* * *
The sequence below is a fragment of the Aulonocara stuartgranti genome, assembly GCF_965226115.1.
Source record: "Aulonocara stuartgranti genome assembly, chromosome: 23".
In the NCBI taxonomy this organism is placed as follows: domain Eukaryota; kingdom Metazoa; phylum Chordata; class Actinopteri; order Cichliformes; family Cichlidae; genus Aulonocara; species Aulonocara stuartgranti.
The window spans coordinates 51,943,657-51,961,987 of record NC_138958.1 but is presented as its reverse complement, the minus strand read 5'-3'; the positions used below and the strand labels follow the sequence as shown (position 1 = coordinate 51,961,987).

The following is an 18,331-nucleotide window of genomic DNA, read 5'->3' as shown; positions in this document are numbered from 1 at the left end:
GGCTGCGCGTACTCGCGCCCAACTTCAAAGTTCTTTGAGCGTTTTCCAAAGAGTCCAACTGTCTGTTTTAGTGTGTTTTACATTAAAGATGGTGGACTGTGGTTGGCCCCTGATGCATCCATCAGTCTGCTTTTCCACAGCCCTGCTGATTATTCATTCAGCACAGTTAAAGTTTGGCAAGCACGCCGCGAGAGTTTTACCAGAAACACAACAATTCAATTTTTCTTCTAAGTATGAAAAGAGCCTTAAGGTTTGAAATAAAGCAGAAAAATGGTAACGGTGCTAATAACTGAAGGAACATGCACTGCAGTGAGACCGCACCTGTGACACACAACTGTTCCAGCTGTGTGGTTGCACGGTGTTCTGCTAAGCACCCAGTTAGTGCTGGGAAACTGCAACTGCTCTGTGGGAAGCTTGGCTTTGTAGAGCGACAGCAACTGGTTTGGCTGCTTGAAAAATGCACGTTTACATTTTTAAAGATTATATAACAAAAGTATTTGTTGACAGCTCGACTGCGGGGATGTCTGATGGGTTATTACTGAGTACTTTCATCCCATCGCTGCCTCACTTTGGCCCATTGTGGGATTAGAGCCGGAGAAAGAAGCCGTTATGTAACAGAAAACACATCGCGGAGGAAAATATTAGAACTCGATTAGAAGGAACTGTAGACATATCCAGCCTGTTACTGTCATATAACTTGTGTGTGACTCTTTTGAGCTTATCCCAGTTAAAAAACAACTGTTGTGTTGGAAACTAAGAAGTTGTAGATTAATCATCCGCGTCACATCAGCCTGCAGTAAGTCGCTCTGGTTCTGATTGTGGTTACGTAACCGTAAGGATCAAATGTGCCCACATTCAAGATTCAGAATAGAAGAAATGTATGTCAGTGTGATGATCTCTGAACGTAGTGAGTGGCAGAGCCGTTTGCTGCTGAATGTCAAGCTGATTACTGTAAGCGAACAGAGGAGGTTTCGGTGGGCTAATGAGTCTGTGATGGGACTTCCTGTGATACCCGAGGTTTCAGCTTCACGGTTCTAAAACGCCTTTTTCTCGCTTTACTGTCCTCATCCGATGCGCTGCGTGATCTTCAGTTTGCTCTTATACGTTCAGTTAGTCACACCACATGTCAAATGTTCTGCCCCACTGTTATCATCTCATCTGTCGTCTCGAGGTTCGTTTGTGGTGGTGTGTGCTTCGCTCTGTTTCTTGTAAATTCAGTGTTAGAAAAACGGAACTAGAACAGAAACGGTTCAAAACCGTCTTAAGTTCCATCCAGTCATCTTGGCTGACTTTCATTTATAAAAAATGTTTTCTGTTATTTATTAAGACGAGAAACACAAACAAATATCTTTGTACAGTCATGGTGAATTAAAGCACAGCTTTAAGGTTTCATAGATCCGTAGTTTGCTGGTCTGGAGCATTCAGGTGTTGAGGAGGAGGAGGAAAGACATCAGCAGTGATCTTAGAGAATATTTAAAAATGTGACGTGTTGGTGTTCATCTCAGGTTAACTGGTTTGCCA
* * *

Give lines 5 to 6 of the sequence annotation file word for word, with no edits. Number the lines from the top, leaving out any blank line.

The following is an 18,331-nucleotide window of genomic DNA, read 5'->3' as shown; positions in this document are numbered from 1 at the left end:
GGCTGCGCGTACTCGCGCCCAACTTCAAAGTTCTTTGAGCGTTTTCCAAAGAGTCCAACTGTCTGTTTTAGTGTGTTTTACATTAAAGATGGTGGACTGTGGTTGGCCCCTGATGCATCCATCAGTCTGCTTTTCCACAGCCCTGCTGATTATTCATTCAGCACAGTTAAAGTTTGGCAAGCACGCCGCGAGAGTTTTACCAGAAACACAACAATTCAATTTTTCTTCTAAGTATGAAAAGAGCCTTAAGGTTTGAAATAAAGCAGAAAAATGGTAACGGTGCTAATAACTGAAGGAACATGCACTGCAGTGAGACCGCACCTGTGACACACAACTGTTCCAGCTGTGTGGTTGCACGGTGTTCTGCTAAGCACCCAGTTAGTGCTGGGAAACTGCAACTGCTCTGTGGGAAGCTTGGCTTTGTAGAGCGACAGCAACTGGTTTGGCTGCTTGAAAAATGCACGTTTACATTTTTAAAGATTATATAACAAAAGTATTTGTTGACAGCTCGACTGCGGGGATGTCTGATGGGTTATTACTGAGTACTTTCATCCCATCGCTGCCTCACTTTGGCCCATTGTGGGATTAGAGCCGGAGAAAGAAGCCGTTATGTAACAGAAAACACATCGCGGAGGAAAATATTAGAACTCGATTAGAAGGAACTGTAGACATATCCAGCCTGTTACTGTCATATAACTTGTGTGTGACTCTTTTGAGCTTATCCCAGTTAAAAAACAACTGTTGTGTTGGAAACTAAGAAGTTGTAGATTAATCATCCGCGTCACATCAGCCTGCAGTAAGTCGCTCTGGTTCTGATTGTGGTTACGTAACCGTAAGGATCAAATGTGCCCACATTCAAGATTCAGAATAGAAGAAATGTATGTCAGTGTGATGATCTCTGAACGTAGTGAGTGGCAGAGCCGTTTGCTGCTGAATGTCAAGCTGATTACTGTAAGCGAACAGAGGAGGTTTCGGTGGGCTAATGAGTCTGTGATGGGACTTCCTGTGATACCCGAGGTTTCAGCTTCACGGTTCTAAAACGCCTTTTTCTCGCTTTACTGTCCTCATCCGATGCGCTGCGTGATCTTCAGTTTGCTCTTATACGTTCAGTTAGTCACACCACATGTCAAATGTTCTGCCCCACTGTTATCATCTCATCTGTCGTCTCGAGGTTCGTTTGTGGTGGTGTGTGCTTCGCTCTGTTTCTTGTAAATTCAGTGTTAGAAAAACGGAACTAGAACAGAAACGGTTCAAAACCGTCTTAAGTTCCATCCAGTCATCTTGGCTGACTTTCATTTATAAAAAATGTTTTCTGTTATTTATTAAGACGAGAAACACAAACAAATATCTTTGTACAGTCATGGTGAATTAAAGCACAGCTTTAAGGTTTCATAGATCCGTAGTTTGCTGGTCTGGAGCATTCAGGTGTTGAGGAGGAGGAGGAAAGACATCAGCAGTGATCTTAGAGAATATTTAAAAATGTGACGTGTTGGTGTTCATCTCAGGTTAACTGGTTTGCCA